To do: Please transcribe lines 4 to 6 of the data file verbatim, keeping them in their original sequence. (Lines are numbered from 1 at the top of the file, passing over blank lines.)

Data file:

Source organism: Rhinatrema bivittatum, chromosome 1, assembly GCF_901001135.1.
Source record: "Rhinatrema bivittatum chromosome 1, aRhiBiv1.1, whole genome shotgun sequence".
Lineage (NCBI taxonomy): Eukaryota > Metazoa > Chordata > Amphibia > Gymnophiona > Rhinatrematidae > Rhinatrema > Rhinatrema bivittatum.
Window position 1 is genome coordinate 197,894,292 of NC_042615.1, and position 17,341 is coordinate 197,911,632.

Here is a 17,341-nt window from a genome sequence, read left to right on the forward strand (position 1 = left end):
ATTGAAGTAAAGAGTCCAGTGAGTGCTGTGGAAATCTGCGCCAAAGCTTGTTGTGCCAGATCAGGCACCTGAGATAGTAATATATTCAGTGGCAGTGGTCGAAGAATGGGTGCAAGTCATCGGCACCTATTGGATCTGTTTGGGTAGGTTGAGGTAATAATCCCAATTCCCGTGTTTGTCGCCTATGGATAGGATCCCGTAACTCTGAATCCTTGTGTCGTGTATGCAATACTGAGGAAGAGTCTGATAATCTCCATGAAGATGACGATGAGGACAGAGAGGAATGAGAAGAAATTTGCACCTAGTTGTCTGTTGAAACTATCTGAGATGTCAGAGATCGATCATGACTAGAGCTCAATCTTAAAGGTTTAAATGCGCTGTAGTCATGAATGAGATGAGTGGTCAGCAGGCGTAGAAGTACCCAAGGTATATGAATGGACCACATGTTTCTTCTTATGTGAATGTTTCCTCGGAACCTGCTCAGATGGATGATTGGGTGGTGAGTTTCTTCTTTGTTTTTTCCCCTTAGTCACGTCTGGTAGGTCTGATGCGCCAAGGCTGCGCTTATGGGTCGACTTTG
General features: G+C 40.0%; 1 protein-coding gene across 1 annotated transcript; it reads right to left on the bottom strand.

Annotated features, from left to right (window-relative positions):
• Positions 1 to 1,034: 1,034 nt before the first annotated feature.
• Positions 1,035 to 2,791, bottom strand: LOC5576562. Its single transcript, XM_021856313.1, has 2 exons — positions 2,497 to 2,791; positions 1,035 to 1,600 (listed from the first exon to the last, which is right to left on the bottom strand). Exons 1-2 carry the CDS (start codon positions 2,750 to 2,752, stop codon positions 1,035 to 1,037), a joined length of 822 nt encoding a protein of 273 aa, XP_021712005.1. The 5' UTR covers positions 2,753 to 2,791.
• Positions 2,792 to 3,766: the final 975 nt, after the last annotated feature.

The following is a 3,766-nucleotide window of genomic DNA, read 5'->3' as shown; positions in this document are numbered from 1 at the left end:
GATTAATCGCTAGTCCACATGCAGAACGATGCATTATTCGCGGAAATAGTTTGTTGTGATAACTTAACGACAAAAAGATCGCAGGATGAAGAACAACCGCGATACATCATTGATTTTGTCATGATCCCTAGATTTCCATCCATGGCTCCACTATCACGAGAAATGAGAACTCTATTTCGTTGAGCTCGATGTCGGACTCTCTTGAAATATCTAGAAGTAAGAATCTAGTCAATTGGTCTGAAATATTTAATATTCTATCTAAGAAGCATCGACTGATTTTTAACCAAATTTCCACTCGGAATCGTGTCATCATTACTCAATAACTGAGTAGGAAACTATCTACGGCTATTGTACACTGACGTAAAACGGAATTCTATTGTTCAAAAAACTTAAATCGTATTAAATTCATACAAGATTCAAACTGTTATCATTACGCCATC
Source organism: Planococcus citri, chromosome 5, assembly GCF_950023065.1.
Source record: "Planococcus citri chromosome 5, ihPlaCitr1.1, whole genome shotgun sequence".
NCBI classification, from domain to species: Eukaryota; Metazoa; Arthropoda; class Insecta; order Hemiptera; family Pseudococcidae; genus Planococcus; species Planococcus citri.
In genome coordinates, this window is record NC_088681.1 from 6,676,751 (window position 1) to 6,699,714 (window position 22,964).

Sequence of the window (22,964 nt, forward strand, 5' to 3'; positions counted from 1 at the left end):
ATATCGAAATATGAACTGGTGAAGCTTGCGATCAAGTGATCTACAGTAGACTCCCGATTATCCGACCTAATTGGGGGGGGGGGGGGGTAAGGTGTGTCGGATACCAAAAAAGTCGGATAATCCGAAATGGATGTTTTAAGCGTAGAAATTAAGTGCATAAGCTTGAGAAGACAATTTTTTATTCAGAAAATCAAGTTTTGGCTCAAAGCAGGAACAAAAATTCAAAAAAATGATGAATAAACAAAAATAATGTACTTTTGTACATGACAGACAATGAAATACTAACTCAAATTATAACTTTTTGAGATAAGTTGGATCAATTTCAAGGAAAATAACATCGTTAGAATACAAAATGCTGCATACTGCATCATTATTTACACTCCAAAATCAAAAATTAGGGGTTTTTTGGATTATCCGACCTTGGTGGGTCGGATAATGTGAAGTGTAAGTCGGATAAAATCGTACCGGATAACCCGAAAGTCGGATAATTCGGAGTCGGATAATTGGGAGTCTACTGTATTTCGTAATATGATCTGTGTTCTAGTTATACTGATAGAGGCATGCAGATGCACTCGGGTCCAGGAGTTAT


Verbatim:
Window position 1 is genome coordinate 197,894,292 of NC_042615.1, and position 17,341 is coordinate 197,911,632.

Here is a 17,341-nt window from a genome sequence, read left to right on the forward strand (position 1 = left end):
ATTGAAGTAAAGAGTCCAGTGAGTGCTGTGGAAATCTGCGCCAAAGCTTGTTGTGCCAGATCAGGCACCTGAGATAGTAATATATTCAGTGGCAGTGGTCGAAGAATGGGTGCAAGTCATCGGCACCTATTGGATCTGTTTGGGTAGGTTGAGGTAATAATCCCAATTCCCGTGTTTGTCGCCTATGGATAGGATCCCGTAACTCTGAATCCTTGTGTCGTGTATGCAATACTGAGGAAGAGTCTGATAATCTCCATGAAGATGACGATGAGGACAGAGAGGAATGAGAAGAAATTTGCACCTAGTTGTCTGTTGAAACTATCTGAGATGTCAGAGATCGATCATGACTAGAGCTCAATCTTAAAGGTTTAAATGCGCTGTAGTCATGAATGAGATGAGTGGTCAGCAGGCGTAGAAGTACCCAAGGTATATGAATGGACCACATGTTTCTTCTTATGTGAATGTTTCCTCGGAACCTGCTCAGATGGATGATTGGGTGGTGAGTTTCTTCTTTGTTTTTTCCCCTTAGTCACGTCTGGTAGGTCTGATGCGCCAAGGCTGCGCTTATGGGTCGACTTTG